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Understanding Federal Compliance Expectations for the Periodic Review Report Debra G. Klinman, PhD Ellie A. Fogarty, EdD Lisa Marie McCauley, EdD, CPA.

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Presentation on theme: "Understanding Federal Compliance Expectations for the Periodic Review Report Debra G. Klinman, PhD Ellie A. Fogarty, EdD Lisa Marie McCauley, EdD, CPA."— Presentation transcript:

1 Understanding Federal Compliance Expectations for the Periodic Review Report Debra G. Klinman, PhD Ellie A. Fogarty, EdD Lisa Marie McCauley, EdD, CPA 1

2 Overview Accreditation and Federal Compliance – Past, Present, and Future (Emerging Issues) Current Expectations – Certification Statement – Areas of Review – Additional Resources Procedures for Submission and Review Middle States Commission on Higher Education2

3 Accreditation and Federal Compliance Middle States Commission on Higher Education3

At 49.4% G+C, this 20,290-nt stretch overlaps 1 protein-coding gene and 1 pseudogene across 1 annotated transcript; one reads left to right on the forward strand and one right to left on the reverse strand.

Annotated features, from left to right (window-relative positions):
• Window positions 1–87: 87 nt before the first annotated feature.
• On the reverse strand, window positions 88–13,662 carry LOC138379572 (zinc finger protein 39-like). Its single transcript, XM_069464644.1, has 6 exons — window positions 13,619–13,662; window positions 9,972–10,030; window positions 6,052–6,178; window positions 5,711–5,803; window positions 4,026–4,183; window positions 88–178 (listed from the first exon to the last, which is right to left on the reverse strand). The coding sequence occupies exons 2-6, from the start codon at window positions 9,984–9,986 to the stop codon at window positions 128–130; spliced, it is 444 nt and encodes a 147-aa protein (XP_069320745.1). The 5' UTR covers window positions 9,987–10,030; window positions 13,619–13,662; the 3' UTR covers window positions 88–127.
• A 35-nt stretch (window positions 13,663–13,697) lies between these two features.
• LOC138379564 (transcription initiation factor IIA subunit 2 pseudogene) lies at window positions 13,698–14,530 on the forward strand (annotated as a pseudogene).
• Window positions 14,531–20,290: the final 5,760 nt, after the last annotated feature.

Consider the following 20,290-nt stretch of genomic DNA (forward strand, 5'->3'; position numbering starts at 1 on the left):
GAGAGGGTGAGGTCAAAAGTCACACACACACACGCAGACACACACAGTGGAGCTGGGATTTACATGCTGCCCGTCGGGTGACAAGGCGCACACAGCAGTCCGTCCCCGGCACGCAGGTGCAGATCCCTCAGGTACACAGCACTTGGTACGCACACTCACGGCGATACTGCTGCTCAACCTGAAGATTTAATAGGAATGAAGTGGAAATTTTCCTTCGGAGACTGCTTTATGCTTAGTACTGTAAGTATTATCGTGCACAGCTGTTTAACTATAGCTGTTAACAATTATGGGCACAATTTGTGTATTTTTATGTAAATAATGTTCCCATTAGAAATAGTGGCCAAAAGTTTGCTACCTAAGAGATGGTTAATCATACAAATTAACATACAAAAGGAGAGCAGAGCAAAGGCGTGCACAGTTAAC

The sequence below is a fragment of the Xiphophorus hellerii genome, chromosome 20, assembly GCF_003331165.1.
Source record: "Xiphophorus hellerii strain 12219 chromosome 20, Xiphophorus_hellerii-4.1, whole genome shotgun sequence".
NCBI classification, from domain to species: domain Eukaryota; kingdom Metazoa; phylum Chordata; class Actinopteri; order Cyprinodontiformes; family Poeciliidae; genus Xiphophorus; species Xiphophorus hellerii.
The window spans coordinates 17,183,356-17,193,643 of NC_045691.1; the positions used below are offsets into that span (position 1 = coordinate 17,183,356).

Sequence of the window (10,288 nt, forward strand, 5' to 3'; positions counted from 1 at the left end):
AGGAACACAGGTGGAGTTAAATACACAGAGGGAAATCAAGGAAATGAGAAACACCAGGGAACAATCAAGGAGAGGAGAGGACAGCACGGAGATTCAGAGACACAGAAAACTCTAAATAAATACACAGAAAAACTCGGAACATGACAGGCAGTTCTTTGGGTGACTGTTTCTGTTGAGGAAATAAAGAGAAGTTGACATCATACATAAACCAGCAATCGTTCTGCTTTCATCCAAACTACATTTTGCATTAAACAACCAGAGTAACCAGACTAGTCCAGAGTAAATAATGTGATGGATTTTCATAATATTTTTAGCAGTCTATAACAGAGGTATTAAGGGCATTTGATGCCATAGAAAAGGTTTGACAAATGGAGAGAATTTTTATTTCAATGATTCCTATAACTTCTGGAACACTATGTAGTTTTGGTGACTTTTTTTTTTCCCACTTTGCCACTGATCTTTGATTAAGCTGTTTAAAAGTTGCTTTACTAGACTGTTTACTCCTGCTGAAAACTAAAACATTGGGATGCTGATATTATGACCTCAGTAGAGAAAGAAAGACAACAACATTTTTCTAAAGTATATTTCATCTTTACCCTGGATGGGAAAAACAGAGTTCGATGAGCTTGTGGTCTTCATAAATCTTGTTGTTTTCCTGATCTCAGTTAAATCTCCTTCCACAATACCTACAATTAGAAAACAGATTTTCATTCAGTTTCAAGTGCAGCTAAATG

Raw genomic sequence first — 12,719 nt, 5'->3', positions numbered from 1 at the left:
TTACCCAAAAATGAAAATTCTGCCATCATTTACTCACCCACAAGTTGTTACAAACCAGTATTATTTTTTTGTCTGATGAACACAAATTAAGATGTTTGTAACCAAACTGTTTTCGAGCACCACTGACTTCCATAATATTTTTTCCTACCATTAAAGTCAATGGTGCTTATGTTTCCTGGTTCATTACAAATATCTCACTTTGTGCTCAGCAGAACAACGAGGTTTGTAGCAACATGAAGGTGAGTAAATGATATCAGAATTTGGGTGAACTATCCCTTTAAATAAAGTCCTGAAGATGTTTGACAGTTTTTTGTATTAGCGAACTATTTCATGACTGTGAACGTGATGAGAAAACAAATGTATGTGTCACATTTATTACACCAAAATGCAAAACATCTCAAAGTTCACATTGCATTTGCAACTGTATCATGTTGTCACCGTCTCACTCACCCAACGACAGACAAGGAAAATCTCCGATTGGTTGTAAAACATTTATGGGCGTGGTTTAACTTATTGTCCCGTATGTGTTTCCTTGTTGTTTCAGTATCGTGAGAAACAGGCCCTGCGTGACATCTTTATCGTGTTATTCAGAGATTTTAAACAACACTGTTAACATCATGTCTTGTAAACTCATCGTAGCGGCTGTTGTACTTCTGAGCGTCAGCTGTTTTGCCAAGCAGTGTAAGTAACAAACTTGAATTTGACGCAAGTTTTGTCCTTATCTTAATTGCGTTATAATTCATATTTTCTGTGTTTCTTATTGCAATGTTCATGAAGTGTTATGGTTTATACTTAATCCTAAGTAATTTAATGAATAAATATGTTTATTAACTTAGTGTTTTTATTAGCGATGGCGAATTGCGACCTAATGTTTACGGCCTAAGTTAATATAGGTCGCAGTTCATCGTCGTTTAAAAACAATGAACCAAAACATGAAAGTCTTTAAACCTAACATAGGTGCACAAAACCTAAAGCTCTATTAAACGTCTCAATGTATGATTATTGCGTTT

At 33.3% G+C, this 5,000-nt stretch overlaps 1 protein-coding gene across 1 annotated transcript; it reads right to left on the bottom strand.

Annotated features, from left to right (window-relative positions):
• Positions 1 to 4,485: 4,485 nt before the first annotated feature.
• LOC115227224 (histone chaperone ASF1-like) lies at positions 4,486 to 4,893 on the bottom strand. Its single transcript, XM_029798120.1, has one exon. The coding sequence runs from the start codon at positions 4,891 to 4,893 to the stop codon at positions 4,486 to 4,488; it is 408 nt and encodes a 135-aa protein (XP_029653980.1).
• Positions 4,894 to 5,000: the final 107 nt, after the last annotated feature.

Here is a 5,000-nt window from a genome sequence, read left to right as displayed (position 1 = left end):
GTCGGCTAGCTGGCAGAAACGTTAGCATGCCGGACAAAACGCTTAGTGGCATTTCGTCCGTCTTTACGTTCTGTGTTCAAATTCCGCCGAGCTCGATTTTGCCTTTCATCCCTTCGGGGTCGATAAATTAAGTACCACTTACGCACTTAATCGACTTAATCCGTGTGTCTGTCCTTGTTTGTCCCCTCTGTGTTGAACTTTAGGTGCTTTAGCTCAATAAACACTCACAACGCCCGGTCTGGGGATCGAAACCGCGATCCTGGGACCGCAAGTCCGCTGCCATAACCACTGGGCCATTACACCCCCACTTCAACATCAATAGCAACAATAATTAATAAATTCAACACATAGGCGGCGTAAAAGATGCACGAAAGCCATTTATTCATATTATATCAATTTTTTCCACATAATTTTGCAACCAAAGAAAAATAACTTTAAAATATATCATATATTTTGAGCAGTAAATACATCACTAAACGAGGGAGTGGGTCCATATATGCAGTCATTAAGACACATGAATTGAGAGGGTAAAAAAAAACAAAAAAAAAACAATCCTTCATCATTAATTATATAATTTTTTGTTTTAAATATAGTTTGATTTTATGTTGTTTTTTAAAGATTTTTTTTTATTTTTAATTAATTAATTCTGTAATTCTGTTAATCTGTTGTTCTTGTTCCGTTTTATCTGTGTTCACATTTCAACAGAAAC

4 Past Accreditation developed and evolved throughout the early 20 th century to promote mission-centered, continuous quality improvement through self-appraisal and peer review Middle States Commission on Higher Education4

5 Past HEA 1965 (with subsequent re-authorizations, including 2008) directed accreditors to serve as gatekeepers for institutional access to federal financial aid (Title IV) Verification of compliance with federal regulations became an ever-increasing part of the accreditation process Middle States Commission on Higher Education5

6 Present Federal financing has ballooned alongside rising institutional costs and cutbacks in state and local funding Accreditors continue to focus on quality improvement; the Department of Education sees the primary purpose of accreditation as safeguarding federal funds and ensuring institutional accountability Middle States Commission on Higher Education6

7 Present HEOA 2008 formalized compliance verification by accreditors in four specific areas (distance & correspondence education, transfer of credit, credit hours, and cohort default rate) MSCHE verification procedures are now part of all accreditation reviews (Self-Study and PRR) Middle States Commission on Higher Education7